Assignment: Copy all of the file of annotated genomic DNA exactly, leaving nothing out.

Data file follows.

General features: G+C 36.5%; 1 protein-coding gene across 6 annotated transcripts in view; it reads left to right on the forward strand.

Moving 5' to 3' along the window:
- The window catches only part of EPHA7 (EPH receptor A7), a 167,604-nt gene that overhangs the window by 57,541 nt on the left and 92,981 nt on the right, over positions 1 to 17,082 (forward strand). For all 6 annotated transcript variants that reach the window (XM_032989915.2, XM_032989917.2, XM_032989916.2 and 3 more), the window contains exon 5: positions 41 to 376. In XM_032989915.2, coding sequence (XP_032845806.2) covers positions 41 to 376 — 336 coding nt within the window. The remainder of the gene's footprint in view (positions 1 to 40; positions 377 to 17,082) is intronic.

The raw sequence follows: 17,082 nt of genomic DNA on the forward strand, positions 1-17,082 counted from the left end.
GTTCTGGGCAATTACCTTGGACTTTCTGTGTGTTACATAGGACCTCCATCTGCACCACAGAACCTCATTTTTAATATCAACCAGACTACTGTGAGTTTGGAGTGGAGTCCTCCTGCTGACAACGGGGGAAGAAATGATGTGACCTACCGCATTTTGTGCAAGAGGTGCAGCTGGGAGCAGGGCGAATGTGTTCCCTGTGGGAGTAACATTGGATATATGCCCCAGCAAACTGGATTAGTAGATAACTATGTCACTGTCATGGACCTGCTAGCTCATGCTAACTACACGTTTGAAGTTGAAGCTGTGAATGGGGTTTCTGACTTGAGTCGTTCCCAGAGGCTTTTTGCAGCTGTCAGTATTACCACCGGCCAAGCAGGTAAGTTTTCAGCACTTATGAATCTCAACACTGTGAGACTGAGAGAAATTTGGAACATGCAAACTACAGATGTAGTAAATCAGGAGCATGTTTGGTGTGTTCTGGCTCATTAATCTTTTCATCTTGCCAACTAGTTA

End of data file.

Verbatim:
General features: G+C 36.5%; 1 protein-coding gene across 6 annotated transcripts in view; it reads left to right on the forward strand.

Moving 5' to 3' along the window:
- The window catches only part of EPHA7 (EPH receptor A7), a 167,604-nt gene that overhangs the window by 57,541 nt on the left and 92,981 nt on the right, over positions 1 to 17,082 (forward strand). For all 6 annotated transcript variants that reach the window (XM_032989915.2, XM_032989917.2, XM_032989916.2 and 3 more), the window contains exon 5: positions 41 to 376. In XM_032989915.2, coding sequence (XP_032845806.2) covers positions 41 to 376 — 336 coding nt within the window. The remainder of the gene's footprint in view (positions 1 to 40; positions 377 to 17,082) is intronic.

The raw sequence follows: 17,082 nt of genomic DNA on the forward strand, positions 1-17,082 counted from the left end.
GTTCTGGGCAATTACCTTGGACTTTCTGTGTGTTACATAGGACCTCCATCTGCACCACAGAACCTCATTTTTAATATCAACCAGACTACTGTGAGTTTGGAGTGGAGTCCTCCTGCTGACAACGGGGGAAGAAATGATGTGACCTACCGCATTTTGTGCAAGAGGTGCAGCTGGGAGCAGGGCGAATGTGTTCCCTGTGGGAGTAACATTGGATATATGCCCCAGCAAACTGGATTAGTAGATAACTATGTCACTGTCATGGACCTGCTAGCTCATGCTAACTACACGTTTGAAGTTGAAGCTGTGAATGGGGTTTCTGACTTGAGTCGTTCCCAGAGGCTTTTTGCAGCTGTCAGTATTACCACCGGCCAAGCAGGTAAGTTTTCAGCACTTATGAATCTCAACACTGTGAGACTGAGAGAAATTTGGAACATGCAAACTACAGATGTAGTAAATCAGGAGCATGTTTGGTGTGTTCTGGCTCATTAATCTTTTCATCTTGCCAACTAGTTA